if they are confident that their answers cannot be traced back to them.
Use design and technology to keep the answers confidential.
Implementing the Corporate Culture Survey
Make it as easy as possible for people to complete the survey. Use
the technology that makes best sense for your company. I have helped
companies set up surveys on their intranets and on Lotus Notes.
Set it up so that someone can begin the survey and the partial
answers will be saved if they get interrupted. Make a tight timeframe
for people to do the survey – one week or two weeks if people travel
frequently. Send out 48 and 24 hour notices of the surveys deadline.
Getting Good Response to your Corporate Culture Survey
It is important to have the buy-in and support of the leadership team
in doing this survey. Spend the time necessary to educate them about
corporate culture and your goals for conducting a survey. The leadership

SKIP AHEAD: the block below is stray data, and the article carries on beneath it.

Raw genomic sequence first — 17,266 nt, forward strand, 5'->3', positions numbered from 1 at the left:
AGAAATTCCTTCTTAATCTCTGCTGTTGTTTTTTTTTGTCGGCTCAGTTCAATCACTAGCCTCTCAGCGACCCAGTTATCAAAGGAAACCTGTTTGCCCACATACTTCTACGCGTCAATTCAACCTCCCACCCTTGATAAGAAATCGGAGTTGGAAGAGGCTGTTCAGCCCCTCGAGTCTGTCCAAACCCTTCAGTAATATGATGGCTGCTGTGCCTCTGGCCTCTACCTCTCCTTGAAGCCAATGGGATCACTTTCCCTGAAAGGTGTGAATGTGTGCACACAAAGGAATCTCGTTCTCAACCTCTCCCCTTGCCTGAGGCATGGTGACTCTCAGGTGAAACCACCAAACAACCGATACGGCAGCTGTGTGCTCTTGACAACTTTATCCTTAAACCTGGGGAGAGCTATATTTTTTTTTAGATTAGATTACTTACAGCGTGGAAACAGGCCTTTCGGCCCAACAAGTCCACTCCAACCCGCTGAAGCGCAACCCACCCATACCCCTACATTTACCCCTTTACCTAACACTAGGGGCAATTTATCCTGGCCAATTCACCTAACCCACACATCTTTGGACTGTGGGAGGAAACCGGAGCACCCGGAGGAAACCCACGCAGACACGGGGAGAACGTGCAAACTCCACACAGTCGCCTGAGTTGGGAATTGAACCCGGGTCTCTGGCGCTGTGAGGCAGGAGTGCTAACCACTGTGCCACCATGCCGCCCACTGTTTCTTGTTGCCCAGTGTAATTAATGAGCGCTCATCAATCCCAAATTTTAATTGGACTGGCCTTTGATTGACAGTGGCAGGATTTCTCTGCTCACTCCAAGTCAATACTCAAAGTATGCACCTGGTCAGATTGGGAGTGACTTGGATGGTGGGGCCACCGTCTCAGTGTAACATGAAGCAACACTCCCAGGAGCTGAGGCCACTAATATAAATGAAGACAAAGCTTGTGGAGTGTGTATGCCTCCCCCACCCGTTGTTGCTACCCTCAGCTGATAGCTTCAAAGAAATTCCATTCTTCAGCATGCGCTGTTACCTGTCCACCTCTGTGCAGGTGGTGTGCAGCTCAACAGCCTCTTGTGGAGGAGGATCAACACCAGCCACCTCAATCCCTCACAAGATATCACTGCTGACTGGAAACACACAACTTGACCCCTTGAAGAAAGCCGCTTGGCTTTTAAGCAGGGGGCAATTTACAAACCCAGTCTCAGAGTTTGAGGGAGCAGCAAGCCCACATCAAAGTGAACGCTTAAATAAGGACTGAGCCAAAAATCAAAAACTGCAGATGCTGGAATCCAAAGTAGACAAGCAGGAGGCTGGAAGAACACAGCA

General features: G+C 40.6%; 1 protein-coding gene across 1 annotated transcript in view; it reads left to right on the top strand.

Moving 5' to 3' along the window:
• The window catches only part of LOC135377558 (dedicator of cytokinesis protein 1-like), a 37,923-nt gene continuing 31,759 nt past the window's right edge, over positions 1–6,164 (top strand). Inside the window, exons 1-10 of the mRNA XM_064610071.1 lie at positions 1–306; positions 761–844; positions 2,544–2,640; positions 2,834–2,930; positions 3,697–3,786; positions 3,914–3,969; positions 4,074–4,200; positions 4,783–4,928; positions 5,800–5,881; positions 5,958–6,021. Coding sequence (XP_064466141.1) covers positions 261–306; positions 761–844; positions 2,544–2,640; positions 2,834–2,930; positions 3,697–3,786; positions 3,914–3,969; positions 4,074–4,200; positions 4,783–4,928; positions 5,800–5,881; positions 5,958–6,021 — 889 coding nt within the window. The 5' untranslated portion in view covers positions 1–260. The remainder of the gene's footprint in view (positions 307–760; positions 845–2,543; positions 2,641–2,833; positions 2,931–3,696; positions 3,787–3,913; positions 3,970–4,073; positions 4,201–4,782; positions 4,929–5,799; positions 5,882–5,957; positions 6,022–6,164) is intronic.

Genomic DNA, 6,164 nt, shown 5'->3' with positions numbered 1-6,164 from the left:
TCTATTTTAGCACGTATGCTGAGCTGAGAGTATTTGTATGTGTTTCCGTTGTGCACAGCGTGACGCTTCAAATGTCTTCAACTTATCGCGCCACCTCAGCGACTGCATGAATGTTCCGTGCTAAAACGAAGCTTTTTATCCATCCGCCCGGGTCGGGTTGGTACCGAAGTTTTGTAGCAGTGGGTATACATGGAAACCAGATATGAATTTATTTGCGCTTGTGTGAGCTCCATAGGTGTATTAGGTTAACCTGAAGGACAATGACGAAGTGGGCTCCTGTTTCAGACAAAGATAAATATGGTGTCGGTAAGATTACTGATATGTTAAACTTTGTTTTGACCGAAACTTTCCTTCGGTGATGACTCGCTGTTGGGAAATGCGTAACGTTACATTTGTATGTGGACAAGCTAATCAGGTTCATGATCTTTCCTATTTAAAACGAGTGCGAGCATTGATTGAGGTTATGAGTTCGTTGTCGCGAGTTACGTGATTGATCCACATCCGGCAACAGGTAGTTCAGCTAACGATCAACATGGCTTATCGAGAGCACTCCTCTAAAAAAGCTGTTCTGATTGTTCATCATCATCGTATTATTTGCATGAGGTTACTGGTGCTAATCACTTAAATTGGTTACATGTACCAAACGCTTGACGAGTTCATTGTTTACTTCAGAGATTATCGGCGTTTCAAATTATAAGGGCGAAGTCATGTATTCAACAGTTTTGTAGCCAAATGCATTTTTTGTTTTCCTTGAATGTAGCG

team will then advocate for the survey and increase the response rate.
How you present the survey to potential participants is critical to
the success of your project. Remember: the survey is confidential so
participation is optional. If you only get 70% of people responding to
the survey, you will not be able to find out who has not participated.
One of the best ways to ensure 100% participation is to clearly
articulate the goals of the survey and share your plan for what you will
do with the results. If I believe that you will do good things with the
survey results and it will directly improve my life, I am more apt to
take the time to do the survey.
What to Do with the Results of your Corporate Culture Survey